Teacher cut devastating

Letter to the Editor

Posted: Wednesday, March 14, 2007

My husband and I live in Moose Pass with our two young sons. The Kenai Peninsula Borough School District is proposing yet another serious cut for Moose Pass School by eliminating a teacher. This would not be quite so critical for one of the big central peninsula schools; but in our small, rural school, this cut is absolutely devastating.

For Moose Pass School, this will mean:

· One teacher will be solely responsible for the education — not to mention safety, health, and well-being — of the entire student body: an estimated 28 children, ages 5 to 14.

· One teacher will be attempting to teach nine different grade levels, each with its own mandated curriculum. (Imagine the kindergartner who doesn’t know how to tie his shoes or hold his pencil trying to learn next to the sixth grade or even an eighth-grade student trying to grasp the Pythagorean theorem.)

· One teacher will be held accountable for all students’ mastery — from K through eighth grade — of the Alaska State Standards and held to the same expectations for student standardized test scores as the teacher who has only one or two grade levels in a classroom.

Even though Moose Pass School’s enrollment narrowly exceeds the district’s pupil-teacher ratio (PTR) for one teacher, we are still slated for only one teacher for the coming school year. This problem won’t go away until the school district and the school board address the serious problem of the blanket PTR for all schools. In order to ensure an equitable education for all the district’s children, there definitely needs to be a large school PTR and a small school PTR: It is critical that small rural schools with three or more grade levels in a classroom have much lower PTR guidelines in order to provide adequate classroom management and instruction.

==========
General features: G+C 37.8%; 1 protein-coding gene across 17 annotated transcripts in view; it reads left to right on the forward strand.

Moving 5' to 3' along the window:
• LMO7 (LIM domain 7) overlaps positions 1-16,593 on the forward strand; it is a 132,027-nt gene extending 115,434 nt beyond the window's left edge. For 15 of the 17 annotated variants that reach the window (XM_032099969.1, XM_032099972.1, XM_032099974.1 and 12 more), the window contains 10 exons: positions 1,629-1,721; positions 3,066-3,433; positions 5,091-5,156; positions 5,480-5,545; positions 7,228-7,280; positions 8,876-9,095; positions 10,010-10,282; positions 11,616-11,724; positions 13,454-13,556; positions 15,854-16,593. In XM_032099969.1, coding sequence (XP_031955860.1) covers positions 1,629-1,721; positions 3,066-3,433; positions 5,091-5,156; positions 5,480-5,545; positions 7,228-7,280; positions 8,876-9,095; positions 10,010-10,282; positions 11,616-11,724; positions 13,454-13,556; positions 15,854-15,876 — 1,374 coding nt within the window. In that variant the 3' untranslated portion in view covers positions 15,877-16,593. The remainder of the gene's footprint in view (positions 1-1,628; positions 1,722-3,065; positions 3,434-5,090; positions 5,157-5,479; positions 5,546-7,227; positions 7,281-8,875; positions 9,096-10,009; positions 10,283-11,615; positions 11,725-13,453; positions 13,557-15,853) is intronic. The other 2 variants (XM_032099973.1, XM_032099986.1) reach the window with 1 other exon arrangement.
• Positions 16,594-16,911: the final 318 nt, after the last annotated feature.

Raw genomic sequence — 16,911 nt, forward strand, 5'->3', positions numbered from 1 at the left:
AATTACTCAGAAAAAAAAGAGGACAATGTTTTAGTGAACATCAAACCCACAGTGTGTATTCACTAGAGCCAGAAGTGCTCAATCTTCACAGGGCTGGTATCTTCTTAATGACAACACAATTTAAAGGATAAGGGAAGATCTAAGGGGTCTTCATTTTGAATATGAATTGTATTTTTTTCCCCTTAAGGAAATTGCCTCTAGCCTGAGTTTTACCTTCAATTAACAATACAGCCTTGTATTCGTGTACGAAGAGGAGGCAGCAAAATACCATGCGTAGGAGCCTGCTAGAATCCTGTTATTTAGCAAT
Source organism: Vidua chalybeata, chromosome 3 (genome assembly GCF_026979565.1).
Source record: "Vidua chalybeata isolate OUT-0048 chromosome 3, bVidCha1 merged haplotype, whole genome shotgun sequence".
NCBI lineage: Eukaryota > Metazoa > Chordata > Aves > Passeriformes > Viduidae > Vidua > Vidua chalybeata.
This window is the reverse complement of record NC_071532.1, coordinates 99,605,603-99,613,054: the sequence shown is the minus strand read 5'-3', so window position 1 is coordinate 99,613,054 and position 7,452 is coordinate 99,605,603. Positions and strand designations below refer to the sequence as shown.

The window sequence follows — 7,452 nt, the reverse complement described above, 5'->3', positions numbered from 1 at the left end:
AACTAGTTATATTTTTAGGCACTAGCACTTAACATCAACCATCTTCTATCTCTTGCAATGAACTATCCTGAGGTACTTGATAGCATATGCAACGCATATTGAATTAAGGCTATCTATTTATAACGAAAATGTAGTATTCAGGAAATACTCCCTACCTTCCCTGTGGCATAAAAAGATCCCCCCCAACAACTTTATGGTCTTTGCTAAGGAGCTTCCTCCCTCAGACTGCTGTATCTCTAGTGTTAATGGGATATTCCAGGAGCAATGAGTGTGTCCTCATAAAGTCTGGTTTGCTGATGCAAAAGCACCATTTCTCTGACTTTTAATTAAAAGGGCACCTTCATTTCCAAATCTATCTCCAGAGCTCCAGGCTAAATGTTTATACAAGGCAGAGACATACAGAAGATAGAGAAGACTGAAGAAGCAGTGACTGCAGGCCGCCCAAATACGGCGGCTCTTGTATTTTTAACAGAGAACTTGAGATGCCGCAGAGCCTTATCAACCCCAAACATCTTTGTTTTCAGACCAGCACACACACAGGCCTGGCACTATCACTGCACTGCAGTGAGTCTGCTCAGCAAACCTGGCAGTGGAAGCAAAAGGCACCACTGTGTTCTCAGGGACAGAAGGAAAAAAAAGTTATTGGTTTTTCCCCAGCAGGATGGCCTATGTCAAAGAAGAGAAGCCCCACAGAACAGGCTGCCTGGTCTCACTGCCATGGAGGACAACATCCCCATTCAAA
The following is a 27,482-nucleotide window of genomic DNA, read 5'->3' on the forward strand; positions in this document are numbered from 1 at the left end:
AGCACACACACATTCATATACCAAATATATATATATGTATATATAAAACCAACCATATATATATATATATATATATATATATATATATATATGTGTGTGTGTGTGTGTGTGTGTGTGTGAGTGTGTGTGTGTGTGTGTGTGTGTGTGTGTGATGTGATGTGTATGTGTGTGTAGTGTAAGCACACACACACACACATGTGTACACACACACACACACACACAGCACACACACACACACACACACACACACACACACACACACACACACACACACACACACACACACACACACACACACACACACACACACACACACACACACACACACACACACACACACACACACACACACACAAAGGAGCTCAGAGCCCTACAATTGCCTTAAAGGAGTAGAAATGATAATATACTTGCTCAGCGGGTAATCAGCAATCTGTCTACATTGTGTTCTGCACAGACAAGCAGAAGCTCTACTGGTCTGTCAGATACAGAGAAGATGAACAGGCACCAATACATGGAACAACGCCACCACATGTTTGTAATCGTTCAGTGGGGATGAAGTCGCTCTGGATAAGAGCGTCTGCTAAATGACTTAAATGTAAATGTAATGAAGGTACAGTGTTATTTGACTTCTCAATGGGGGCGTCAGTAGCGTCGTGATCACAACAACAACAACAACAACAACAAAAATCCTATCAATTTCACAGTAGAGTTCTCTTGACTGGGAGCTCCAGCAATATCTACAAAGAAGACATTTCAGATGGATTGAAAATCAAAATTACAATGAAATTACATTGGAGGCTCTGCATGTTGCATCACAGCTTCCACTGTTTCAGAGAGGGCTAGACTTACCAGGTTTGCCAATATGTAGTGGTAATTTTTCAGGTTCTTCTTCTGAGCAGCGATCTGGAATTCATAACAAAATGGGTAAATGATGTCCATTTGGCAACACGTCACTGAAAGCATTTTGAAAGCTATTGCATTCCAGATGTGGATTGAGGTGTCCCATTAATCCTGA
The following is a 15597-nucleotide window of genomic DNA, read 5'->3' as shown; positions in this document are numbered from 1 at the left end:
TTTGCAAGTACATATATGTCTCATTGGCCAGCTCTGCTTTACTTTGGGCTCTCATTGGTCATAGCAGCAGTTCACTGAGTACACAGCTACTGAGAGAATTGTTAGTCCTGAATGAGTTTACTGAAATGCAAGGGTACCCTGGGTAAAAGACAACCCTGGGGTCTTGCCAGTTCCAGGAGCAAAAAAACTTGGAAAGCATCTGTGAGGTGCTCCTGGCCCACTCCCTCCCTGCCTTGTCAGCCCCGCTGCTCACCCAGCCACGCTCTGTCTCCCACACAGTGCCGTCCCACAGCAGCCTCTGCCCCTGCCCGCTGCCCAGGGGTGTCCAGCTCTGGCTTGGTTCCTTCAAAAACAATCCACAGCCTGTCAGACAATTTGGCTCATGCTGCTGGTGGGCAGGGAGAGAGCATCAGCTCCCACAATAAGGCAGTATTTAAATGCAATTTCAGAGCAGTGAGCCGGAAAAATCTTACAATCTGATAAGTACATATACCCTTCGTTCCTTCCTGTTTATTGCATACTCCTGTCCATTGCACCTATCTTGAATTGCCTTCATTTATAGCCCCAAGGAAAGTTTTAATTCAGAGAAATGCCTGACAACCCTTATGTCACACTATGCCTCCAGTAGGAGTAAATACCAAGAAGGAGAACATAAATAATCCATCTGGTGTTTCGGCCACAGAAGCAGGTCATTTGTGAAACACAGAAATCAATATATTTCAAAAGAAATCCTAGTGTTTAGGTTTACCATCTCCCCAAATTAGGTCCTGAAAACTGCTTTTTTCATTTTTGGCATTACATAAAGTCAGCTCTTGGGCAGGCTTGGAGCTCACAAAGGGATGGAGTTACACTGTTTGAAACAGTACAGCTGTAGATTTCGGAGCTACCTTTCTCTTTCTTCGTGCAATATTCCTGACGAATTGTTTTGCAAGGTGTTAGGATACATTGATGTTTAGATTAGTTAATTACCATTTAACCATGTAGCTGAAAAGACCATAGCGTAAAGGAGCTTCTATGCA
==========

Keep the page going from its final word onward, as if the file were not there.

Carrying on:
I feel qualified to speak about this issue as a certified teacher. Before starting a family, I taught for several years at Moose Pass School. I taught fifth-, sixth-, seventh- and eighth-graders every subject by myself. It was an extremely demanding challenge to meet the needs of all my students — from the special needs fifth-grader to the gifted eighth-grader — on a daily basis.

The idea that one teacher can and should teach more than twice that number of grade levels is unbelievably unrealistic and extremely inequitable.

Our older son will be entering kindergarten this fall. He and his classmates deserve an excellent education just as much as the new kindergartners in Soldotna or Kenai deserve that right.

The district’s proposed cut not only destroys the possibility of an excellent education, it goes so far as to withhold an equitable education for our children here in Moose Pass.

Heather Lindquist

Moose Pass

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